Flame wars singe Politico
No one online is safe from the flame wars.
It's a problem facing every media outlet: you want a vigorous debate about your stories and postings, but you don't want to be overwhelmed by obscene and libelous attacks. And who has the time and resources to set up a commentary police?
Some have simply thrown up their hands and disallowed comments. And a handful of newspapers have taken the sensible step of requiring that commenters use their real names, as if they were submitting a letter to the editor.
There are certain writers, because of their ideological opinions or inflammatory style, who you'd expect to draw plenty of nasty criticism. It sort of comes with the territory.
But Ben Smith is not one of them. The Politico blogger is a mainstream guy who talks to both sides and isn't pushing a point of view. The Daily Beast says he's getting hammered just the same:
"My blog was at first given over to Obama-backers attacking me ... as a racist and a Clinton tool," Smith says. "Then to Clinton die-hards, attacking me and others as Obama minions; then mostly back to the Obama supporters attacking me as a neocon. And now that the energy is on the right, to conservatives attacking me as a pawn of the White House."
Smith has been called a "weasel," a "flaming liberal," a "Journolister," a "liberal hack," an "establishment politico" who will be eaten by Sarah Palin for lunch, a "first grader," "a basketball player with no jump shot," a "piece of snot," a "3 year old transexual, wanker," and a "commie."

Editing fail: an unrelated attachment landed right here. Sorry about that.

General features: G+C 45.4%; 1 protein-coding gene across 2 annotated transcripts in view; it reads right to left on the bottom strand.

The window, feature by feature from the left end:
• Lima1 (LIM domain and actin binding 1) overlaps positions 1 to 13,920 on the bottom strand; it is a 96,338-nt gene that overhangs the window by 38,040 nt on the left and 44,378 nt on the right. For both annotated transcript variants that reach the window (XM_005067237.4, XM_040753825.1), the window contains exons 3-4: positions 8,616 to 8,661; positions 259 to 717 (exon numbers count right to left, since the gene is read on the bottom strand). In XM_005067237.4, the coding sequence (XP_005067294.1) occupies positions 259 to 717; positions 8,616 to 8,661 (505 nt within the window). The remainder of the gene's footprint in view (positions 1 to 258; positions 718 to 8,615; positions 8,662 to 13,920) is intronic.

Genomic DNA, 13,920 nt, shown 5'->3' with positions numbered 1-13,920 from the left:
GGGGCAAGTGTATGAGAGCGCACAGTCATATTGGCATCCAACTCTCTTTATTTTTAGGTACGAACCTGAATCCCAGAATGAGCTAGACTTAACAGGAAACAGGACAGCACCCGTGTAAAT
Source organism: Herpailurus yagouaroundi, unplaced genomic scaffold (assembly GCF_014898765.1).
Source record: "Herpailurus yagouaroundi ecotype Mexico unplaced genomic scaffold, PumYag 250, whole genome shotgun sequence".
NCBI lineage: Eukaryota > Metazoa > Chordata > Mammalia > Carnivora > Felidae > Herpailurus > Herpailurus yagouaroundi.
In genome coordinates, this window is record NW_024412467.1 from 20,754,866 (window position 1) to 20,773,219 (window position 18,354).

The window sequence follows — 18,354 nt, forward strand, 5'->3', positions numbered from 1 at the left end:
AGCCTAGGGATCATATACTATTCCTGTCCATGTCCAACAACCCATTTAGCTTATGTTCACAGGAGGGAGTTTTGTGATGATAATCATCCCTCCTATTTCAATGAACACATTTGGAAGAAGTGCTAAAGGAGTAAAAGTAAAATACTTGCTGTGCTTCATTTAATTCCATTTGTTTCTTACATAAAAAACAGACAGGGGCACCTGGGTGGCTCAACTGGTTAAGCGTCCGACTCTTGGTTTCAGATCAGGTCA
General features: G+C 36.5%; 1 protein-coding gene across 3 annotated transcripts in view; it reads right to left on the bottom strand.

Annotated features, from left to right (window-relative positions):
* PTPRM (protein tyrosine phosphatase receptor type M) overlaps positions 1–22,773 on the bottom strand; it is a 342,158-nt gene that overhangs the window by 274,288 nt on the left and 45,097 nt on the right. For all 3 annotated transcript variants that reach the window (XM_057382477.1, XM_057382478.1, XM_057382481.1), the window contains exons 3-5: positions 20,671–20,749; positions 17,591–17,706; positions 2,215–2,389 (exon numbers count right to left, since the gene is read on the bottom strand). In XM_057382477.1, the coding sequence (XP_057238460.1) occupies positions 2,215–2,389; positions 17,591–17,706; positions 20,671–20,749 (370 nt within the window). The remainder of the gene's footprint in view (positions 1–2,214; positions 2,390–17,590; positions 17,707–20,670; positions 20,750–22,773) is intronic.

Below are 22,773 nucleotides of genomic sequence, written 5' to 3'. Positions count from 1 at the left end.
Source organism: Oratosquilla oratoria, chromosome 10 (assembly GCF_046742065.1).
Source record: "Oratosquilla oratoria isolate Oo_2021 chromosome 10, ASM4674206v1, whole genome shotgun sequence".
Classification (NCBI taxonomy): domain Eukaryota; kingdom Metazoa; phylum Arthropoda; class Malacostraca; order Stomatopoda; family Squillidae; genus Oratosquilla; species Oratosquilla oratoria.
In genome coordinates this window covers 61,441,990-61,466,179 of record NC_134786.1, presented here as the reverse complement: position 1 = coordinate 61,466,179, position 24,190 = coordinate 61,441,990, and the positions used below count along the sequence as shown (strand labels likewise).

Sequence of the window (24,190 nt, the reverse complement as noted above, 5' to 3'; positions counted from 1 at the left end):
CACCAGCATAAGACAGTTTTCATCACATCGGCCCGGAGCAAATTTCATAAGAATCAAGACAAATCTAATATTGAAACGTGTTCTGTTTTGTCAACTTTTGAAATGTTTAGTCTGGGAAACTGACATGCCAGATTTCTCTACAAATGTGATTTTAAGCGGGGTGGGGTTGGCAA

When Smith recently published a bland, one-paragraph post, highlighting an ABC News report about GOP Leader Mitch McConnell, the first comment was "Shut the [expletive] up ben, and take your journOlist buddies to cuba."...
Longtime political blogger Andrew Sullivan has never incorporated a commenting section on The Daily Dish, a decision he says was originally a way to avoid getting sued for libel. Instead, comments are curated, a model Sullivan says he is "quite proud of." He never actually edits the contents of the contributions but instead serves up only those he and his co-editors deem worth sharing. ...
Last year, Gawker Media introduced a tiered system on Jezebel.com and other sites, in which trusted commenters would be given a gold star for their thoughtful contributions and, with it, free reign to post; unapproved commenters would see their comments hidden behind a "Show all comments on this post" link, effectively combining commenting software with the watchful eye of a human moderator wielding the banhammer against nastiness and thread-jacking.
What do you think? And hey, go easy on me.
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